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An Analytical Flow Model for Heterogeneous Multi-Fractured Systems in Shale Gas Reservoirs

Figure 1. Schematic of physical models for hydraulically fractured horizontal wells. (a) The typical five-region flow model proposed by Stalgorova and Mattar [10]. (b) The improved five-region flow model (new model). Fracture half-length: xf; width of the hydraulic fracture: wD; distance from the hydraulic fracture to stimulated reservoir volume (SRV): y1; no flow bound: x2,y2.

An Analytical Flow Model for Heterogeneous Multi-Fractured Systems in Shale Gas Reservoirs

Authors:

Honghua Tao1,2,3, Liehui Zhang1, Qiguo Liu1, Qi Deng1, Man Luo4 and Yulong Zhao1,

1State Key Laboratory of Oil and Gas Reservoir Geology and Exploitation, Southwest Petroleum University, Chengdu 610500, China. 2John and Willie Leone Family Department of Energy and Mineral Engineering, The Pennsylvania State University, University Park, PA 16802, USA. 3Key Laboratory of Shale Gas Exploration, Ministry of Land and Resources Engineering, Chongqing 400042, China. 4Petro China West Pipeline Company, Urumqi 830013, China

Received: 14 October 2018 / Accepted: 4 December 2018 / Published: 6 December 2018

Introduction

The development of shale gas in North America has achieved large-scale commercial success [1,2,3], which has set off a shale gas revolution worldwide. As a key technology in shale gas exploration and development, well testing plays an irreplaceable role. The characteristics of shale gas reservoirs can be obtained through the transient pressure analysis of multiple fractured horizontal wells (MFHWs) in shale gas reservoirs.

In order to describe the random and complex fractures, some works [4,5] have investigated discrete fracture networks through numerical simulation approaches.

Tang et al. [4] established a three-dimensional numerical model based on the construction of spatial discretization by the finite volume method. Wang [5] proposed a unified model for shale gas reservoirs based on discrete fracture networks to investigate shale gas production by rate transient analysis. However, this requires numerical simulation, and the process is time-consuming and occupies a large amount of computing resources.

Fortunately, the analytical approach is a convenient and rapid method for the evaluation of dynamic characteristics of the shale gas reservoir, which takes less time and needs less reservoir data compared with numerical simulation approaches. Thus, the analytical approach has been used in more applications in recent years.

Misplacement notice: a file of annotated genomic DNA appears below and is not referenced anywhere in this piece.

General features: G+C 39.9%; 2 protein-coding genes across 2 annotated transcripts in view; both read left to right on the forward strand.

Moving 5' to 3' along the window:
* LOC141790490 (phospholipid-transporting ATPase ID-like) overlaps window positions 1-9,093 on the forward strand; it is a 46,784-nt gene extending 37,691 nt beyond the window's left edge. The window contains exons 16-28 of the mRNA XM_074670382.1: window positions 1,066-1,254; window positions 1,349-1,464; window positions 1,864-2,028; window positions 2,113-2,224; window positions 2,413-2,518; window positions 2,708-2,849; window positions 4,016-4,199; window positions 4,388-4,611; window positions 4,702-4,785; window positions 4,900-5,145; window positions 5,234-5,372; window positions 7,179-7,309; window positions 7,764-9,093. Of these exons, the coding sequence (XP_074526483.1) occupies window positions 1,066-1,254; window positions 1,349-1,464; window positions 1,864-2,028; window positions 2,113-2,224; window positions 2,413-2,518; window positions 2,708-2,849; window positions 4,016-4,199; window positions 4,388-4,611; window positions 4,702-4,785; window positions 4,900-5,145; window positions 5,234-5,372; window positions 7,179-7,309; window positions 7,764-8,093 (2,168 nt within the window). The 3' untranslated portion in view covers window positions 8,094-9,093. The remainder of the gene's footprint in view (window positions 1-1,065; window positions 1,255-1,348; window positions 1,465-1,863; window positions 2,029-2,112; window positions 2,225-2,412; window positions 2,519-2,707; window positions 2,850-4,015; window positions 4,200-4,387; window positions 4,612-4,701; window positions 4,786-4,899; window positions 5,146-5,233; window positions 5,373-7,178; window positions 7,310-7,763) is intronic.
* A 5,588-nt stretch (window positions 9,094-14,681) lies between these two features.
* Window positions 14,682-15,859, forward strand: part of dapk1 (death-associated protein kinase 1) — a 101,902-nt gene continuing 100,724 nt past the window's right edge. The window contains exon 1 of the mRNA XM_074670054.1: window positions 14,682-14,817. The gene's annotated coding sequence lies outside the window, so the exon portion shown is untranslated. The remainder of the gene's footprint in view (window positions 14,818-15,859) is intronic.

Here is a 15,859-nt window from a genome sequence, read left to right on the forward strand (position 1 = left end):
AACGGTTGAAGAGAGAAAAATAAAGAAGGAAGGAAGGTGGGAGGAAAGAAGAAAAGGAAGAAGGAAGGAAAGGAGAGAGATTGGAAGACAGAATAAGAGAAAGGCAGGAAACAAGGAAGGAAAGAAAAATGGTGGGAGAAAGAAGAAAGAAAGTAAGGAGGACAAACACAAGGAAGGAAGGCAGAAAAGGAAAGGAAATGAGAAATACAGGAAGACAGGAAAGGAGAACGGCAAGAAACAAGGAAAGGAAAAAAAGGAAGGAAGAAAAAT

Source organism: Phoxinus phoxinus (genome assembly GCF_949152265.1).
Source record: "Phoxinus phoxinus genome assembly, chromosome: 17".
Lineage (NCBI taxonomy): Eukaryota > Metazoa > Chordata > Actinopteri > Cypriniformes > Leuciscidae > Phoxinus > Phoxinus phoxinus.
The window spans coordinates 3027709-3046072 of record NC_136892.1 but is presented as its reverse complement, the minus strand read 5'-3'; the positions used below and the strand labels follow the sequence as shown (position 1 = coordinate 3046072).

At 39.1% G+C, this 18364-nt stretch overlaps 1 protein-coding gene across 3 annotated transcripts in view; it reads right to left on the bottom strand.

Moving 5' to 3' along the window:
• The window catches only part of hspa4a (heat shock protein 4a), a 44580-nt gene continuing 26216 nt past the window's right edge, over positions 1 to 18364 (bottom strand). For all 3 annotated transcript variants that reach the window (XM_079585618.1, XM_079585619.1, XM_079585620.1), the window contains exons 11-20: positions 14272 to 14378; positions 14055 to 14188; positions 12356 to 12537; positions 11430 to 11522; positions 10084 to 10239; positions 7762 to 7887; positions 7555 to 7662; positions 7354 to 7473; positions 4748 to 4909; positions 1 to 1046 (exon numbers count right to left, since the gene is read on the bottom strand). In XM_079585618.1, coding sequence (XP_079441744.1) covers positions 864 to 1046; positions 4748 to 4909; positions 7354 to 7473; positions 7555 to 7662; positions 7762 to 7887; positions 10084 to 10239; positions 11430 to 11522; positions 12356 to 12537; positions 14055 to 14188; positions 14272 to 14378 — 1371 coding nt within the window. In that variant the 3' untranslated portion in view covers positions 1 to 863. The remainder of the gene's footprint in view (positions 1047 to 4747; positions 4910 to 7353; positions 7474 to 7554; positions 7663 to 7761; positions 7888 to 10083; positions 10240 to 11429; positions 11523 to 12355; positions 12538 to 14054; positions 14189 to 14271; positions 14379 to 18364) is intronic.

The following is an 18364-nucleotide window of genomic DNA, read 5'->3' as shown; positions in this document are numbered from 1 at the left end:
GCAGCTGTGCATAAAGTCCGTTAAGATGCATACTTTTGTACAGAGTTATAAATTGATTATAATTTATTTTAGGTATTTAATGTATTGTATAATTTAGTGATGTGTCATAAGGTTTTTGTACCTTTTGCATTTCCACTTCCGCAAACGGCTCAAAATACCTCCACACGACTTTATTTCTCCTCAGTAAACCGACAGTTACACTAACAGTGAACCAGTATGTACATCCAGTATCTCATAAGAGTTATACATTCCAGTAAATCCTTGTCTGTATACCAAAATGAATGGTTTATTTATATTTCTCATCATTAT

Two types of analytical model are used to analyze transient pressure behaviors. One type is the detailed analytical model, which is based on the source function and superposition principle [6,7,8]. This characterizes the stimulated reservoir volume (SRV) region in a shale gas reservoir as a circular or rectangular zone and extends the one-region model to a dual-region composite model. Similarly, the shortcomings of the detailed analytical model also cause a large increase in the amount of calculation required. In order to describe the SRV region more concisely and conveniently, the other type, which is linear models, such as the tri-linear flow model [9] and the five-region flow model [10], was developed. The five-region flow model was established based on the tri-linear flow model and takes into account not only the stimulated region, but also the nearby unstimulated region. These two models represent a rapid way to capture key characteristics in shale gas reservoirs.

Based on these two analytical models (the detailed analytical model and linear model), other improved models were developed, e.g., models considering the effects of fractures in the SRV region [11], non-equal spacing fractures [12], fracture networks in the shale matrix [13,14], the non-Darcy high-speed flow inside the hydraulic fracture [15], the shale matrix diffusion and dual porosity model [16], a transient flow approach [17], and non-Darcy flow with a threshold pressure gradient in tight gas reservoirs [18]. Recently, Zeng et al. [19], Zeng [20], and Zeng et al. [21] proposed a seven-region flow model, which takes into account the spatial heterogeneity and typical seepage features, such as ad-desorption and diffusion in shale gas reservoirs. Unfortunately, all of the models described above only consider the linear flow in all regions, and thereby neglect the fractal features and sub-diffusive flow in the SRV region.

In order to capture the features of fractal geometry and sub-diffusive flow in highly heterogeneous porous media, an analytical flow model that considers anomalous diffusion and other significant features to describe the flow characteristics in the SRV region has been proposed [22,23,24,25,26].